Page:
Should I Submit My Resume as a PDF or a Word Doc?
Whether you should submit your resume as a pdf or word doc depends on the situation. Read on to figure out the right format for you.
By: Grace Mitchell | Contributor for Let’s Eat, Grandma
So you’ve written a killer resume, and you’re ready to send in that application. But wait! How do you know you’ve chosen the best file format?
When submitting your resume digitally, there are only two acceptable formats: Word (.doc or .docx) and PDF (.pdf).
While you may have a deep emotional connection to .pages, .otf, .rtf, or .txt, using one of these formats may result in your recruiter not being able to read your document at all. For instance, Pages documents only can be opened on a Mac. Opening these documents on a Windows device will show an error message instead of your amazing resume.
Tired of not landing interviews?
Get our free 3-step guide to writing better resume bullet points, featuring 70 ideas for metrics you can use!
Whether you should use Word or PDF depends a lot on the job you’re applying for and how you’re applying. Let’s look at the stats for these two contenders and see how they apply to different job application scenarios.
Sending Your Resume as a PDF or Word Doc: What’s the Difference?
Pros: Retains formatting best, sparing you from sleepless nights wondering if your bullet points were properly indented.
Cons: Some older Applicant Tracking Systems (ATS) have trouble parsing them.
Pros: Generally a safer bet with an ATS.
Cons: Riskier with formatting — if the recruiter reading it has an older version of Word, your formatting, tabbing, and even font might not transfer correctly. This also means that the resume you painstakingly reduced to one page might arrive to a recruiter as one page plus an extra line — one of the greatest frustrations in resume-writing.
When to Use PDF or Word Format for Your Resume
Scenario 1: The job listing is specific (no “resume as pdf or word doc” question here!)
Word or PDF? As with all things resume-related: refer to the job posting! Some recruiters have a preference, and they’re not listing it to trick you. Not only does finding this information in the listing save you from having to choose between the two formats, but you’ll also demonstrate that you’re great at following directions.
Scenario 1 ends in a tie between Word and PDF.
Running Score: Word: 1 | PDF: 1
Scenario 2: You’re applying to a large company with a ton of applicants, and you don’t have a way to send it directly to a person or know what kind of ATS they’re using.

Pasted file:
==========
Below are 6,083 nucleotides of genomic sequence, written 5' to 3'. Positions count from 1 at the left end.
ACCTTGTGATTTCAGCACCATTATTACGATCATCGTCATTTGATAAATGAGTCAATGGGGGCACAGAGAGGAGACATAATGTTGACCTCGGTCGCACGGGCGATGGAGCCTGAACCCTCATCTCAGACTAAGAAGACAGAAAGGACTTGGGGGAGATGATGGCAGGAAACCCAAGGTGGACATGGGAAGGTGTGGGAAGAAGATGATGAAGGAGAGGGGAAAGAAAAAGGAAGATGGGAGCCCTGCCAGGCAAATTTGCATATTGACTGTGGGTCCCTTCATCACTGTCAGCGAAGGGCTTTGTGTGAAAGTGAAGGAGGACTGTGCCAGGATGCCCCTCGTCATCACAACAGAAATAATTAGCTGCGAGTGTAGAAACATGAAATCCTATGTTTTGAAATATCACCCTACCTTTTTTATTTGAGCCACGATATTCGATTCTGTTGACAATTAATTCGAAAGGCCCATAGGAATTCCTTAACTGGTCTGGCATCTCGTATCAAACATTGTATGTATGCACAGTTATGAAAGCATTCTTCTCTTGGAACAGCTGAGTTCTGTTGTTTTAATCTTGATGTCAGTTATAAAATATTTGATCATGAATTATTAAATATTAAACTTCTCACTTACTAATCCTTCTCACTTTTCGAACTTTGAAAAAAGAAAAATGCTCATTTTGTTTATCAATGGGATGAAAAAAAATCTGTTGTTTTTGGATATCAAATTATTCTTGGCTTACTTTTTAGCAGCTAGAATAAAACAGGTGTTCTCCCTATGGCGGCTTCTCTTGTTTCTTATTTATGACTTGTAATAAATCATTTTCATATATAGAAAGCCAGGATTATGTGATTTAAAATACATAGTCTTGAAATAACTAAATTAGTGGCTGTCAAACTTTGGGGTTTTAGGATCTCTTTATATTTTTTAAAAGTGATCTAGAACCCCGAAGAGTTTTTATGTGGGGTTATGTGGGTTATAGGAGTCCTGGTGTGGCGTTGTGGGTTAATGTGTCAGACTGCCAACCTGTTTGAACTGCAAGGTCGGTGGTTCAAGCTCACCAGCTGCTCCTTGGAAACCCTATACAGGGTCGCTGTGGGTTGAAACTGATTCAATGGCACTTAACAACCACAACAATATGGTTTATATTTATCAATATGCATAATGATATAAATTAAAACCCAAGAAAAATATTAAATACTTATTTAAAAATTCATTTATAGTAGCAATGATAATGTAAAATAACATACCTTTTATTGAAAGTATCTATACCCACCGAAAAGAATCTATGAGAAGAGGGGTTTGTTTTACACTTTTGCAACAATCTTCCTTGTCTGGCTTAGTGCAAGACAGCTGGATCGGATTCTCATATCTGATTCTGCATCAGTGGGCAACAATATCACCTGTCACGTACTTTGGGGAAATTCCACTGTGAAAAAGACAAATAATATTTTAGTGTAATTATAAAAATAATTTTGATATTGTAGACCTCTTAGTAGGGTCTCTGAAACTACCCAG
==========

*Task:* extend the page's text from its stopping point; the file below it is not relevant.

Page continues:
Word or PDF? When you’re applying for a large company, it’s likely they’ll use an ATS to parse resumes and filter applicants. After all, these postings often generate hundreds of applicants, and an ATS helps the recruiter wade through unqualified applicants. In this case, readability is crucial to give your resume the best chance of appearing in the recruiter’s search results, which makes Word a safer bet.
Scenario 2 gives Word the edge.
Running Score: Word: 2 | PDF: 1
Pro-tip for formatting with Word: Save yourself some headache by using a font that’s consistent across all versions of Word and avoiding trendy graphics and images (which shouldn’t be in your resume anyway).
Scenario 3: You’re applying via email, sending your application directly to a person, or applying online to a small company.
Word or PDF? If you’re sending your resume to a small company or to an individual, it’s unlikely that your resume will be sent through an ATS. It’s also extremely likely that they’ll be sensitive to formatting issues (that’s how the human brain works, after all!), making PDF the ideal format here.
Scenario 3 gives PDF the edge.
Running Score: Word: 2 | PDF: 2
Pro-tip for formatting with PDF: Make sure you’ve saved your resume as the right kind of PDF and that your hyperlinks work! Here’s a helpful test: trying highlighting and copy/pasting text from your PDF resume — if you can’t do it, then the ATS will have a hard time with it, and you need to convert it from a Word doc instead of a scanned image!
Scenario 4: You’re applying online, but the application includes a form in addition to submitting your resume.
Word or PDF? If there’s a form included with the application, the ATS will pull the information it needs from the form rather than your resume, meaning the only audience for your resume itself will be those format-oriented human eyes of your recruiter (and, hopefully, hiring manager). PDF is a better choice here.
Scenario 4 gives PDF the edge.
Running Score: Word: 2 | PDF: 3
With a score of 3 to 2, it’s slightly more often that you should use a PDF instead of a Word doc for your resume file format. As you can see, though, the two have pros and cons for specific situations, so always consider whether formatting consistency or ATS readability is more essential for the specific job posting you’re applying to.
Now that we’ve demystified Word versus PDF, it’s time to get your appropriately formatted resume to get out there and land that interview!
Ready for more job search help?
Sign up for a free Senior Writer Resume Critique to see what's holding you back from landing interviews. One of our top professional resume writers will give you personalized feedback on the top 3 items you can improve based on our expert practices!